Oliver Brown and Dylan Fairweather both launched online drinks delivery services last year. Now that people can frequent bottle shops again, yet another pivot is required to stay relevant in a post-vaccine world.
Roughly a year on from the launch of online drinks delivery companies Love and Other Drinks and Sometimes Always, consumers’ relationship to the services has already evolved.
For Oliver Brown, a co-founder of the Big Easy Group and Love and Other Drinks, the concept was a back-of-mind ambition brought to the fore by the pandemic.
“We always wanted to do something online… because we had the licence to do it, but COVID just pushed us into it,” Oliver says.
Love and Other Drinks (formerly Big Easy Drinks) is run out of The Stag Public House and uses the pub’s hotel licence. It was set up for a simple purpose: sell booze online to keep Big Easy’s staff employed.
As the threat of COVID-19 diminished in SA and each of Oliver’s venues began to recover, he realised the narrow remit of an online bottle shop didn’t fit with the Big Easy ethos.
Under its new Love and Other Drinks moniker, the service has focussed on championing independent brands and educating consumers – which is also a priority for Oliver and his business partners at NOLA, The Stag, Yiasou George, Anchovy Bandit, Bottega Bandito and Bowden Brewing.
Rather than being a browsable digital bottle shop, Love and Other Drinks now offers subscriptions of curated beer, wine and spirit packs.
“Love and Other Drinks is more about supporting small, independent producers and introducing people to new products than selling a case of cheap booze to drink every night of the week,” Oliver says.
“It’s more about education and discovery, and that’s what excites us.
“All the time people ask us, ‘What wine or gin should I buy?’ This is our way of sharing our knowledge with the public.”
Dylan Fairweather is Managing Director at Alpha Box & Dice and has wanted to open a bottle shop for years. His drinks delivery service, Sometimes Always, launched just before the pandemic hit.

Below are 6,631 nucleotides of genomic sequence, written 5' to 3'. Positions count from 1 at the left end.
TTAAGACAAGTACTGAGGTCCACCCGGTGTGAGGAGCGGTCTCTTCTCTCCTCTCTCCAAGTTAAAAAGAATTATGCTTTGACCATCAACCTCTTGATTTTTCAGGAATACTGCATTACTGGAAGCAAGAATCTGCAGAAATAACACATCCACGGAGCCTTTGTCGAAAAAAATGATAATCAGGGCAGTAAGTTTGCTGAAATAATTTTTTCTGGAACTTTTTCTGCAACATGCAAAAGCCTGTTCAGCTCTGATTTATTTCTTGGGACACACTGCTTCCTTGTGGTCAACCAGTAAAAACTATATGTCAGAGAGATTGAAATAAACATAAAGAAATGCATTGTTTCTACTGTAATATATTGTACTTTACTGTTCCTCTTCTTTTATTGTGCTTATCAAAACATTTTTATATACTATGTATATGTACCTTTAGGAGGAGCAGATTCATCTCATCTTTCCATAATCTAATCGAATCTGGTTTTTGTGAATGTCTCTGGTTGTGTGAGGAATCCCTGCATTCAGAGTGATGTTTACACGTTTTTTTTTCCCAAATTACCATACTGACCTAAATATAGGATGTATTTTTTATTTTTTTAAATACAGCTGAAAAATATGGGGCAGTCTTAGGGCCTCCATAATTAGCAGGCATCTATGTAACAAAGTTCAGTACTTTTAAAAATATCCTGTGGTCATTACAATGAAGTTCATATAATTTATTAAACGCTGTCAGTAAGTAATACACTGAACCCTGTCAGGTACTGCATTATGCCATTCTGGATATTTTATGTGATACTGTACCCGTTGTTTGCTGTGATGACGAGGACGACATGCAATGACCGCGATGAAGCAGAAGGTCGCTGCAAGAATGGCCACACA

Sometimes Always is more comparable to “a wine bar’s rotating list” than a large-scale bottle-o, Dylan says.
The business has seen consistent growth, even since punters have been allowed to flood back into bars and bottle shops.
“We’re growing month by month and getting stronger and stronger,” Dylan says.
“There’re always ebbs and flows, but it doesn’t seem to be directly related to when people could go back out and into venues.
“We’ve got a national presence too, and there was definitely a bump [in sales] in Melbourne during their long lockdown.”
The plan was for Sometimes Always to also become a bricks-and-mortar bottle shop, located within their warehouse on Gray Street.
This ambition was disrupted due to that most cunning and unyielding of nemeses: red tape.
Sometimes Always’ retail bottle shop licence was rejected, the rationale being there were already too many bottle shops within proximity of the warehouse. Dylan says bottle shops in Unley and North Adelaide were cited as being too close.
Sometimes Always has also identified subscriptions as an area of growth, and an update to their subscription offering is imminent. A key component of the business’ communication with its customer base has been issuing curated wine selections from the Sometimes Always team and well-known Adelaide hospitality figures.
“The wine subscriptions have been really popular, and we’re just about to redevelop the model,” Dylan says.
“It was a pretty straightforward offering when we launched, and at the moment it’s good, but it’s not quite as aligned [with Sometimes Always’ business model] as we’d like it to be.”
While the early stages of online bottle shops were dependent on stocking a quality range and ensuring prompt delivery, Dylan agrees the model’s future is in curation, and facilitating a roaming palate.
“We hope to pass on our expertise, and we try not to pigeonhole people into one type of wine,” he says. “It’s all about exploration and introducing people to different wines that they probably wouldn’t pick off the shelves themselves at a bottle shop.”